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Violating sanctions can be deadly for a business. Compliance is the answer, but how can corporates – traditionally less regulated than their banking counterparts – ensure this?
While there have been several major sanctions violations making the news in the past few years, the bulk of these stories have been focussed on banks, mainly as they are more heavily regulated than private companies.
The results of these violations can be quite dramatic, with fines running up to several billion dollars, and often coupled with severe and potentially long term reputational damage from the resulting headlines.
However, corporate players – both large and small – are equally as capable of breaching regulations, and losing the trust of both customers and the government institutions. How, then do businesses ensure compliance to sanctions, and protection of their hard-earned reputation?
Of course, there is a simple solution to prevent sanction violation – investing in a rigorous compliance process. This is something banks have done for years.
Now it is time for corporate teams to play catch up. This is especially true now that, following high profile cases, regulators are working their way up the payments lifecycle and are actively pursuing the originator of the illegal payment – including both individuals and corporates.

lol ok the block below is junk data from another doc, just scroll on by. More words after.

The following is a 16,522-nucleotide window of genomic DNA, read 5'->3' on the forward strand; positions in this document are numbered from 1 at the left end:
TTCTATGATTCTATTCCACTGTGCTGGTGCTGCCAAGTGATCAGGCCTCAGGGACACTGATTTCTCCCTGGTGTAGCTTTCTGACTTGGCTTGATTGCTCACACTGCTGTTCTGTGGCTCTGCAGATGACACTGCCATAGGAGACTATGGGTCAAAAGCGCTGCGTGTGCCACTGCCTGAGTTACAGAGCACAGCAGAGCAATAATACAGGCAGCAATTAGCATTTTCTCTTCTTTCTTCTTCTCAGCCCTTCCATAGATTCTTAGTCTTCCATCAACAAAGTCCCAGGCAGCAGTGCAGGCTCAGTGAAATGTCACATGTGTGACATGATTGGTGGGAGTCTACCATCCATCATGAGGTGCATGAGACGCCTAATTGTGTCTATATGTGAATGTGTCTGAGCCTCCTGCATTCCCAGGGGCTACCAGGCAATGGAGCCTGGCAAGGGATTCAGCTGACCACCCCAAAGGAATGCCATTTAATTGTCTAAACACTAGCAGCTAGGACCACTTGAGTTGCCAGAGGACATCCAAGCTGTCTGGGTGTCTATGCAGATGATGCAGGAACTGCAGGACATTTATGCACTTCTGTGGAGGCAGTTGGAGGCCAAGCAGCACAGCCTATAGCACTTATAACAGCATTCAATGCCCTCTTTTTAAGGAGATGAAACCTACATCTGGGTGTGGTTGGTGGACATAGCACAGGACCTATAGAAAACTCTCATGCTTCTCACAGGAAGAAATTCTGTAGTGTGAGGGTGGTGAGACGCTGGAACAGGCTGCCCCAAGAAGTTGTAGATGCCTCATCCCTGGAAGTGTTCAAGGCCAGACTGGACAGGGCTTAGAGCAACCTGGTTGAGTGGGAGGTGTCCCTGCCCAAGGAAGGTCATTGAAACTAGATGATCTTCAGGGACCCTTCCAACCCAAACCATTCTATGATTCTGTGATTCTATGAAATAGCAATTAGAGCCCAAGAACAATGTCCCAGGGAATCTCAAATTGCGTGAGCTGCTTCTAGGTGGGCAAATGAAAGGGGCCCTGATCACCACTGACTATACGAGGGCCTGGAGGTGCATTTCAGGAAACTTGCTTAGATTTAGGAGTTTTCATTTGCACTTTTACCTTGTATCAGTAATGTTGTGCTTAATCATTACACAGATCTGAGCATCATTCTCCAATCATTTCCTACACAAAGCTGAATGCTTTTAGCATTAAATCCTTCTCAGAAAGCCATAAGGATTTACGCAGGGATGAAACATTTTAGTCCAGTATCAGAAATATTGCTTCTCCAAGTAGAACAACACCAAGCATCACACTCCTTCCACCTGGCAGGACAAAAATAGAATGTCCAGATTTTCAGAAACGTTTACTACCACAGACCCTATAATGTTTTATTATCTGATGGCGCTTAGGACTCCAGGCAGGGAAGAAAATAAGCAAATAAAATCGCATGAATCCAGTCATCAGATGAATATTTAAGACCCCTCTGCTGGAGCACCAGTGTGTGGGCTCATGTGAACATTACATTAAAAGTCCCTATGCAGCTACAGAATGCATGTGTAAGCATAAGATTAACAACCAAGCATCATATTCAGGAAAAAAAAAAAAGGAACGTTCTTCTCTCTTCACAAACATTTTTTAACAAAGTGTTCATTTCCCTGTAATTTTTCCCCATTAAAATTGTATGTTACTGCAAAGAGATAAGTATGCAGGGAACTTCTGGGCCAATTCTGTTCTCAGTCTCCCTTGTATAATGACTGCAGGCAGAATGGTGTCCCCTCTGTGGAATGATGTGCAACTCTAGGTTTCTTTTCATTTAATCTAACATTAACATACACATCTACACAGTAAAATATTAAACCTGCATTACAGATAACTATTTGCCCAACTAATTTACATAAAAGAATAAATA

For a case in point, the US Treasury’s Office of Foreign Assets Control (OFAC) recently announced it had fined Alcon Labs more than $7 million for selling medical equipment to customers in Iran and Sudan between 2008 and 2011.
The US Treasury found that the company had demonstrated what it called a reckless disregard for US sanction requirements, saying that the company had no compliance programme despite it exporting its goods globally.
This also meant it had, the report says, failed to take adequate steps to investigate a third party freight forwarder’s cessation of shipments to Iran on behalf of Alcon.
All in all, this was a heavy fine to pay for something that could have been so easily avoided.
Are you prepared?
Alcon is not the only example. In 2016 alone, there have been a further five corporates that have been fined for breaching OFAC regulations. This marks a paradigm shift, as regulators are clearly demonstrating they are spending their resources on going after corporations.
It also means that corporates can no longer hide behind their bank’s compliance systems. Instead, they will have to invest in their own.
The heavy fines dealt to Alcon and others could have been easily avoided through a solid compliance programme. By utilising technology, corporates can also ensure that the whole process is automated, therefore reducing both the resources required to run such a programme without having to compromise the results.
So, the billion-dollar question is – if you are working in treasury for a multi-national corporate that does business anywhere near a sanctioned country, are you prepared if the regulator comes knocking?